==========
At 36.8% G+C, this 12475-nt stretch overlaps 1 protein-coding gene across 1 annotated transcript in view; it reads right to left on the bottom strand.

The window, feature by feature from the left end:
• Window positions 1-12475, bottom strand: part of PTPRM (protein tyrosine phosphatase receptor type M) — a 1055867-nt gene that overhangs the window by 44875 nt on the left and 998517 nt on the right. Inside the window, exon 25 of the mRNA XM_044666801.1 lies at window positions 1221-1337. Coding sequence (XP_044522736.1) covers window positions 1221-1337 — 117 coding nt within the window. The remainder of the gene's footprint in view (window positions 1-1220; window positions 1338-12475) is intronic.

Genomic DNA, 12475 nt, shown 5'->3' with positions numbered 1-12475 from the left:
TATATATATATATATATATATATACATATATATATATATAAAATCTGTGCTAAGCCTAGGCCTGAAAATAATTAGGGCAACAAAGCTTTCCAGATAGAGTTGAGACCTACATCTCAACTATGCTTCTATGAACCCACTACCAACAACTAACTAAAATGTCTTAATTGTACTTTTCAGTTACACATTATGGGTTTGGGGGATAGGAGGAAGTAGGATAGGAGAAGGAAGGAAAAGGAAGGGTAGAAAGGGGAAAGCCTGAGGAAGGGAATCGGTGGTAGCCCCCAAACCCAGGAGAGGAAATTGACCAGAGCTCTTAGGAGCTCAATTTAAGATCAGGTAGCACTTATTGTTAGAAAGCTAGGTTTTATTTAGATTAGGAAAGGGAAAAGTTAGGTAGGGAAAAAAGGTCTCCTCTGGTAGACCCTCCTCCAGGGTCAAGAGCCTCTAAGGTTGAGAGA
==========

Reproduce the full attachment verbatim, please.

At 36.8% G+C, this 12475-nt stretch overlaps 1 protein-coding gene across 1 annotated transcript in view; it reads right to left on the bottom strand.

The window, feature by feature from the left end:
• Window positions 1-12475, bottom strand: part of PTPRM (protein tyrosine phosphatase receptor type M) — a 1055867-nt gene that overhangs the window by 44875 nt on the left and 998517 nt on the right. Inside the window, exon 25 of the mRNA XM_044666801.1 lies at window positions 1221-1337. Coding sequence (XP_044522736.1) covers window positions 1221-1337 — 117 coding nt within the window. The remainder of the gene's footprint in view (window positions 1-1220; window positions 1338-12475) is intronic.

Genomic DNA, 12475 nt, shown 5'->3' with positions numbered 1-12475 from the left:
TATATATATATATATATATATATACATATATATATATATAAAATCTGTGCTAAGCCTAGGCCTGAAAATAATTAGGGCAACAAAGCTTTCCAGATAGAGTTGAGACCTACATCTCAACTATGCTTCTATGAACCCACTACCAACAACTAACTAAAATGTCTTAATTGTACTTTTCAGTTACACATTATGGGTTTGGGGGATAGGAGGAAGTAGGATAGGAGAAGGAAGGAAAAGGAAGGGTAGAAAGGGGAAAGCCTGAGGAAGGGAATCGGTGGTAGCCCCCAAACCCAGGAGAGGAAATTGACCAGAGCTCTTAGGAGCTCAATTTAAGATCAGGTAGCACTTATTGTTAGAAAGCTAGGTTTTATTTAGATTAGGAAAGGGAAAAGTTAGGTAGGGAAAAAAGGTCTCCTCTGGTAGACCCTCCTCCAGGGTCAAGAGCCTCTAAGGTTGAGAGA